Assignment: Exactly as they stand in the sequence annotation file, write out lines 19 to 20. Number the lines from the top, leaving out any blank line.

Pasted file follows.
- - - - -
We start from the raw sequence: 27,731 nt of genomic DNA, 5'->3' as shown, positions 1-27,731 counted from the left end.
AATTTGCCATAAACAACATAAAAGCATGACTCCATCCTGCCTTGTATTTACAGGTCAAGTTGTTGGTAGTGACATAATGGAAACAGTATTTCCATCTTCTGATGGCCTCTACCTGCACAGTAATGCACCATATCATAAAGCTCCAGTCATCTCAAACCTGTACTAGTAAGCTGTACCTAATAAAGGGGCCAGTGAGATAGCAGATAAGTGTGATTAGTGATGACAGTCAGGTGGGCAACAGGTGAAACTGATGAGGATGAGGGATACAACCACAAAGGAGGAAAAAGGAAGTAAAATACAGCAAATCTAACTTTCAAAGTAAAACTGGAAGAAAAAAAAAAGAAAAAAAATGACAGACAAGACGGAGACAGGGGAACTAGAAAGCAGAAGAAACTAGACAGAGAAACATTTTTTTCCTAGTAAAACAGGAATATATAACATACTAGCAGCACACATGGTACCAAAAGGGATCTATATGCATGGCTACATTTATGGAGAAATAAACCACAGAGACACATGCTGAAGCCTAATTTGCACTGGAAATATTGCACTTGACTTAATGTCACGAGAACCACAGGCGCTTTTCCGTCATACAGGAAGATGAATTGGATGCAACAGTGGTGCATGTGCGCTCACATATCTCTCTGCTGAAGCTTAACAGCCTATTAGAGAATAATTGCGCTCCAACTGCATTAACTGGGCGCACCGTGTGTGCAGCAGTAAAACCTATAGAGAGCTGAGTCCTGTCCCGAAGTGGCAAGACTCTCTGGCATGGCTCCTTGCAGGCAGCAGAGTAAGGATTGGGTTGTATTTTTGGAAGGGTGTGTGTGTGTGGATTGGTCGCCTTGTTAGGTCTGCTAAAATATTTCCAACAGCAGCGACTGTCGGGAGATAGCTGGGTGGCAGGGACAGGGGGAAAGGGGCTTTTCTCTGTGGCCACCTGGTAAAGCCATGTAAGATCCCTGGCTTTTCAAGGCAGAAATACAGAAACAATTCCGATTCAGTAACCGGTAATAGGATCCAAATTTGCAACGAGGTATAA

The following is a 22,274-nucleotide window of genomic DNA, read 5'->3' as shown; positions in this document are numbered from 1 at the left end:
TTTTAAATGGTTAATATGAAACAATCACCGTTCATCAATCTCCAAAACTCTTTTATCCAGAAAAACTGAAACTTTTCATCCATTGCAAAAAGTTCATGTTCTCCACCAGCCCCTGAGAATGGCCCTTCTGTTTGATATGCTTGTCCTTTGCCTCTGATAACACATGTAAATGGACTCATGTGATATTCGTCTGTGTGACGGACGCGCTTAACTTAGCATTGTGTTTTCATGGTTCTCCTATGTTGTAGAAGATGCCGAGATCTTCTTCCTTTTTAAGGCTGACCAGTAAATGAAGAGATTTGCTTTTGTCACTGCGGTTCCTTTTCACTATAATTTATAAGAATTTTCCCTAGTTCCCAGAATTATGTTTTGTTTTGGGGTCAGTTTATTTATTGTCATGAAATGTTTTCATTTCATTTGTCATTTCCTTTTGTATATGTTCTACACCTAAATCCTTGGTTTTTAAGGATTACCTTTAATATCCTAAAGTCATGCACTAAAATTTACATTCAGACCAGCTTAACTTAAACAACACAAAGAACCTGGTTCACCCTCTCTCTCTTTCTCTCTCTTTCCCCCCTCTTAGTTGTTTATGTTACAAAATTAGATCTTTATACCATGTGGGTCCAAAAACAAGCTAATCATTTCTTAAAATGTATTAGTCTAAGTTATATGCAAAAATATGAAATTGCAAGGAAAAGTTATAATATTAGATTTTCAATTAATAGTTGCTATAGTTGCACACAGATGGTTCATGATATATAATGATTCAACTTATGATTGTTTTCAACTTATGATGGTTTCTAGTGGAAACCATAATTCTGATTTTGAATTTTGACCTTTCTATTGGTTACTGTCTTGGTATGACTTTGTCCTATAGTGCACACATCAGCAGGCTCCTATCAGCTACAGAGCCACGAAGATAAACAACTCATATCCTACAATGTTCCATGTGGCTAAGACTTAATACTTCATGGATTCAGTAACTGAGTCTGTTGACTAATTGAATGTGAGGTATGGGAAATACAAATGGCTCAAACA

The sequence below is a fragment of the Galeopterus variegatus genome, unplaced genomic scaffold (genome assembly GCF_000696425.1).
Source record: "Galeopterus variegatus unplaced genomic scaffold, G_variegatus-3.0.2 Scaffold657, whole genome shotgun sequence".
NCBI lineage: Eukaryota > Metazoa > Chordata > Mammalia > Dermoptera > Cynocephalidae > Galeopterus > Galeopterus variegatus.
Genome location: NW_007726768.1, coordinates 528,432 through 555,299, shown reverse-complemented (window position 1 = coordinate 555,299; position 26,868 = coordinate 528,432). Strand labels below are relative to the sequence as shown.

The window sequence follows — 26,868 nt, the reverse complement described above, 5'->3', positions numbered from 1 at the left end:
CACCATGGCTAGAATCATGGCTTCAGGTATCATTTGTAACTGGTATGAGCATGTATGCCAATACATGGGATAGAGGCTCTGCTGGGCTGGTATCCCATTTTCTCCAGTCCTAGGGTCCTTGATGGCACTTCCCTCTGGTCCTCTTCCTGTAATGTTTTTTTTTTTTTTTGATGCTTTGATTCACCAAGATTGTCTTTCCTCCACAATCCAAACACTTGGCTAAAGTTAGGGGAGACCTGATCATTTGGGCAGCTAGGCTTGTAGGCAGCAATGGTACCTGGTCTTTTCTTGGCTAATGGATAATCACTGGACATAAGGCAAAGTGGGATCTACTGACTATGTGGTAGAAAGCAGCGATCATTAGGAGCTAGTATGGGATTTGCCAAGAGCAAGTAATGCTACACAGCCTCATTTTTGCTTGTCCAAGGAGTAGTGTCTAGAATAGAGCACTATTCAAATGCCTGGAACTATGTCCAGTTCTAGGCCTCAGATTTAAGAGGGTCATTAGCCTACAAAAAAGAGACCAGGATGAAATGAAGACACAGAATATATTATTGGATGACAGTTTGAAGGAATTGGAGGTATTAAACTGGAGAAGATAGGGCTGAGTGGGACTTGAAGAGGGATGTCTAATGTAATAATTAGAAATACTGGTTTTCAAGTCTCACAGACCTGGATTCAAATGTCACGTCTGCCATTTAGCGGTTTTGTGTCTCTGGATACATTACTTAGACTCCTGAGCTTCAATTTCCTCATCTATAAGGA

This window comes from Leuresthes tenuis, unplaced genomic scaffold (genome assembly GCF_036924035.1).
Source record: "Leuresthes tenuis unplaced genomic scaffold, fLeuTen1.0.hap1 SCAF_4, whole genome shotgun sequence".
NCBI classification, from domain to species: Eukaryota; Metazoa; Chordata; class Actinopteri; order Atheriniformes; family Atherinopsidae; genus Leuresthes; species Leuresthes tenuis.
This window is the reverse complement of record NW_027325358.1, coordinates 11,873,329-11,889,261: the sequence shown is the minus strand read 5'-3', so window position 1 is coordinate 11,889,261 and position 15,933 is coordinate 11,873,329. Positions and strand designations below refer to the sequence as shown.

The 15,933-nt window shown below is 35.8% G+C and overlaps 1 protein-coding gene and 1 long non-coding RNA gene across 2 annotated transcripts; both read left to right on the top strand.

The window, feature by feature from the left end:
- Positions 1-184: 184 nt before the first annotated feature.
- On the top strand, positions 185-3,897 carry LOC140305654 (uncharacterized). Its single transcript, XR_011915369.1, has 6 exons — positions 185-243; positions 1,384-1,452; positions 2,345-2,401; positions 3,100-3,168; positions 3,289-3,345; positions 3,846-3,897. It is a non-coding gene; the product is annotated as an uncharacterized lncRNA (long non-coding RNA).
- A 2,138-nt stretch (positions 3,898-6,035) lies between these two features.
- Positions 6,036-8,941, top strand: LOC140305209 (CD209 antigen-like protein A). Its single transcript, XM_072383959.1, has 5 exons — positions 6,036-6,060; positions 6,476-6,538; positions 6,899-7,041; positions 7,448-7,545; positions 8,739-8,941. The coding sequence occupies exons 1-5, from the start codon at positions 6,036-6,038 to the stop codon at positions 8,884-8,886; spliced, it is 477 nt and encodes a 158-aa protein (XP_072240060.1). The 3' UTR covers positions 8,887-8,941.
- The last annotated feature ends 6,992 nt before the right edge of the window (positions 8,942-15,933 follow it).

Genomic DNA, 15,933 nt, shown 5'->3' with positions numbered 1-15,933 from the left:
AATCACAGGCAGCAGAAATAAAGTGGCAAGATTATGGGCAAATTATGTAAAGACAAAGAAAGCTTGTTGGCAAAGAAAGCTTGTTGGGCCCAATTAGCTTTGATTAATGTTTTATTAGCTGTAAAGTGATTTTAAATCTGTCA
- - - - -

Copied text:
- A 2,138-nt stretch (positions 3,898-6,035) lies between these two features.
- Positions 6,036-8,941, top strand: LOC140305209 (CD209 antigen-like protein A). Its single transcript, XM_072383959.1, has 5 exons — positions 6,036-6,060; positions 6,476-6,538; positions 6,899-7,041; positions 7,448-7,545; positions 8,739-8,941. The coding sequence occupies exons 1-5, from the start codon at positions 6,036-6,038 to the stop codon at positions 8,884-8,886; spliced, it is 477 nt and encodes a 158-aa protein (XP_072240060.1). The 3' UTR covers positions 8,887-8,941.